Reviewed by GREG KING
Director: Paul Schrader
Stars: Nick Nolte, James Coburn, Sissy Spacek, Willem Dafoe, Mary Beth Hurt, Jim True, Homes Osborne, Brigid Tierney, Marian Seldes, Sean McCann, Wayne Robson, Brawley Nolte.
Adapted from the novel by Russell Banks (The Sweet Hereafter, etc), Affliction is a powerful, dramatic tale that looks at the disturbing pattern of male violence, and explores how this brutal legacy is often passed on from father to son.
The pathology of male violence is a theme common to much of writer/director Paul Schrader’s work (Taxi Driver, Raging Bull, Blue Collar, etc), but rarely has it been tackled in such uncompromising and potent style before. Schrader seems to understand these characters and their motivations, and his sympathetic and insightful handling results in a compelling and hauntingly poignant character study, that is both chillingly realistic and deeply disturbing.
Wade Whitehouse (Nick Nolte) is the sheriff of Lawford, a depressed and sleepy New Hampshire hamlet. Reduced to being little more than a glorified traffic cop, he is increasingly frustrated by his demeaning role. He holds the job purely at the whim of the town’s corrupt and oily businessman (Homes Osborne). Wade’s impending divorce grows ugly and bitter, the relationship between him and his daughter grows more strained and distant, and a massive toothache is causing him pain. Wade turns a hunting accident into a murder investigation, in an attempt to distract his attention away from the real causes of his anger and frustration.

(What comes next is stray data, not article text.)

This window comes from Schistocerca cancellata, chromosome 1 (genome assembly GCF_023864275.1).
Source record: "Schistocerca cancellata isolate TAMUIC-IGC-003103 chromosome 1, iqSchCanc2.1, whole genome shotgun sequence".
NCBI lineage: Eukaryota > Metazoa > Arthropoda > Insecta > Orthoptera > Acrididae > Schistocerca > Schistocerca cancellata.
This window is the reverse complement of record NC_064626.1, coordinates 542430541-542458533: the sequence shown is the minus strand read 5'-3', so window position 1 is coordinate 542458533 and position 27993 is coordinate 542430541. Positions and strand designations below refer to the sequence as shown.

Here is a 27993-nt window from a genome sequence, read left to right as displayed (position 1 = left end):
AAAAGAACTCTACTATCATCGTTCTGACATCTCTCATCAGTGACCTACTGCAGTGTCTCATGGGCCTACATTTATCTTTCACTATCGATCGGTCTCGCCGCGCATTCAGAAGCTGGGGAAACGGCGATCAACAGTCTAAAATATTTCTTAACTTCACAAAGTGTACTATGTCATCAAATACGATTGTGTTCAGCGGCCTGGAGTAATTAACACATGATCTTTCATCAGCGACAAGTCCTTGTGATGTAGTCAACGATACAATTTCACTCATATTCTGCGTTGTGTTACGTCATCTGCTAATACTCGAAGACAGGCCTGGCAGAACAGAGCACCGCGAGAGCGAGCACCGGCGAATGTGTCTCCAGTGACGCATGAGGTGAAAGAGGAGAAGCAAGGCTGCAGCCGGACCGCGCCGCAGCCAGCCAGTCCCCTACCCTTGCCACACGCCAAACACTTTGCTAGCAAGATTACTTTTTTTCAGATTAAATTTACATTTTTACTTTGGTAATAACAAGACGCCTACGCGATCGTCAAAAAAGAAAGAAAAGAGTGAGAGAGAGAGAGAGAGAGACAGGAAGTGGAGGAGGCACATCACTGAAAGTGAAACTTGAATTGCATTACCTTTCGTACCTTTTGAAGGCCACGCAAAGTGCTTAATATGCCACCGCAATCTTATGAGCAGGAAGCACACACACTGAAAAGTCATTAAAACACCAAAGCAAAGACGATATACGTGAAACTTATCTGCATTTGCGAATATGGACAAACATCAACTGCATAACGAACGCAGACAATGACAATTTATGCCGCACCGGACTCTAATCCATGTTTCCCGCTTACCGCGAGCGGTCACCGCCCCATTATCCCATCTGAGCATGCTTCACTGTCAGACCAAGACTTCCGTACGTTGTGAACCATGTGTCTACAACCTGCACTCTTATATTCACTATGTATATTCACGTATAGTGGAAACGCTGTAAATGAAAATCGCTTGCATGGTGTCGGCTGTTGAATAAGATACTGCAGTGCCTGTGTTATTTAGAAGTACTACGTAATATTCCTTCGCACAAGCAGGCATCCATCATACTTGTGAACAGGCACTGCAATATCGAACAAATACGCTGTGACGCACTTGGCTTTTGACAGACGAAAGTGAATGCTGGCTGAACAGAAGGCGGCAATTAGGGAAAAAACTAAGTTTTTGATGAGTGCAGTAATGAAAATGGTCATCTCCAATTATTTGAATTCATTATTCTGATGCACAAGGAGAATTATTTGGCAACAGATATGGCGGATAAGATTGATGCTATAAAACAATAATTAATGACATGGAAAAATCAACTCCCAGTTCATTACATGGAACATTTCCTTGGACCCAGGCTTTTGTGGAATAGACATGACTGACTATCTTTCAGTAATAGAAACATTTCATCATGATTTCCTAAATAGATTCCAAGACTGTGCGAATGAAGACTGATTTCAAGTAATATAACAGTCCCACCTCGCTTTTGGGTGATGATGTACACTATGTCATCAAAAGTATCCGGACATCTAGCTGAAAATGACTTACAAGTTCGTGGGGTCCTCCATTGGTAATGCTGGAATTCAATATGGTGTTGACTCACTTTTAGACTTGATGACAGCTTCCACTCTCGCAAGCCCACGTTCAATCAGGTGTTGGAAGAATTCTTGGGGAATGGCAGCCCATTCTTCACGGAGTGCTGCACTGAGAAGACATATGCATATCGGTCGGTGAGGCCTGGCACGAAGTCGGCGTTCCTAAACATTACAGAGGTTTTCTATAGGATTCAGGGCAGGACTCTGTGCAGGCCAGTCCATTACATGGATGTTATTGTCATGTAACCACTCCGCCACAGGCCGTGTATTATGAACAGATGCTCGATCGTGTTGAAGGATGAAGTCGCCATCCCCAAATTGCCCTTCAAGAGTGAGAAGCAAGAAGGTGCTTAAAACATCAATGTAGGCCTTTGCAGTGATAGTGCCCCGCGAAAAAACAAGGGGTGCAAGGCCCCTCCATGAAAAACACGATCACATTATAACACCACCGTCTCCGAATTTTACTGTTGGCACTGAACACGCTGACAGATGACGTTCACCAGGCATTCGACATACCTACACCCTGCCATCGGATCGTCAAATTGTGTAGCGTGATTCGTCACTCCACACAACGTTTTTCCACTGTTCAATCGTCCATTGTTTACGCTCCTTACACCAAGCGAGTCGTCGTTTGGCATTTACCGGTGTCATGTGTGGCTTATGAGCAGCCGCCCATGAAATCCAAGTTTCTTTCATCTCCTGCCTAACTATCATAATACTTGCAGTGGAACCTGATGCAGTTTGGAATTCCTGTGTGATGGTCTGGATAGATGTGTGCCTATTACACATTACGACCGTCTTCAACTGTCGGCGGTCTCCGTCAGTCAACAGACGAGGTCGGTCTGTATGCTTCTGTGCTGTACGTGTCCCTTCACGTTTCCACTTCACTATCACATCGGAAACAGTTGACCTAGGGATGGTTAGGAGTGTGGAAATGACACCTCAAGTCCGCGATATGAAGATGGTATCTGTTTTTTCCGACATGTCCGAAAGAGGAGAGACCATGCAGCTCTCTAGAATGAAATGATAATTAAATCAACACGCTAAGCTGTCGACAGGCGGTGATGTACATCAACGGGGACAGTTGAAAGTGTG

Wade’s problems lie in his relationship with his father (’60’s action star James Coburn, cast largely against type). For a long time, the young Wade (played by Nolte’s own son Brawley) absorbed the full force of the brutal punishment dished out by his drunken, abusive father, to protect his mother and younger siblings. Younger brother Rolph (Willem Dafoe, who provides the voice over narration) escaped this brutal environment, but reluctantly returns home briefly following the death of their mother. The reunion is overshadowed by the intimidating presence of their father and his violent legacy. The emotionally crippled Wade sees himself becoming more and more like his father, and finally takes drastic action to exorcise his personal demons and find salvation.
Affliction unfolds like a low burning fuse as it works its way towards the inevitable explosion. Nolte is superb as the put-upon Wade who is slow to understand the true nature of his affliction. In one of his best, most heartfelt and moving performances in a long time, he brings a sense of sympathy and compassion to his complex character.
In his Oscar winning role, Coburn perfectly nails the abusive, domineering, contemptuous and unforgiving father, who bemoans the loss of real, hard men in a society growing soft. He is a monstrous figure, but somehow Coburn gives the character a surprisingly human dimension and depth. Sissy Spacek makes the most of her smaller role as Wade’s waitress girlfriend, who finally decides to leave this volatile relationship before tragedy strikes.
Affliction explores many themes common to Banks’ work – dysfunctional families, psychologically damaged men, the tense relationship between fathers and their children, small towns with dark secrets, difficult moral dilemmas – all set against the coldness of an unforgiving, snow covered landscape. The harsh, wintry landscape is almost a character in the story, and somehow adds to the chilling atmosphere that pervades the film.
Like the recent American History X, Affliction is an important film dealing with a serious theme, and deserves to be seen. However, this bleak film has proved difficult for its local distributors, who clearly had no idea how to market it and were going to release it straight to video.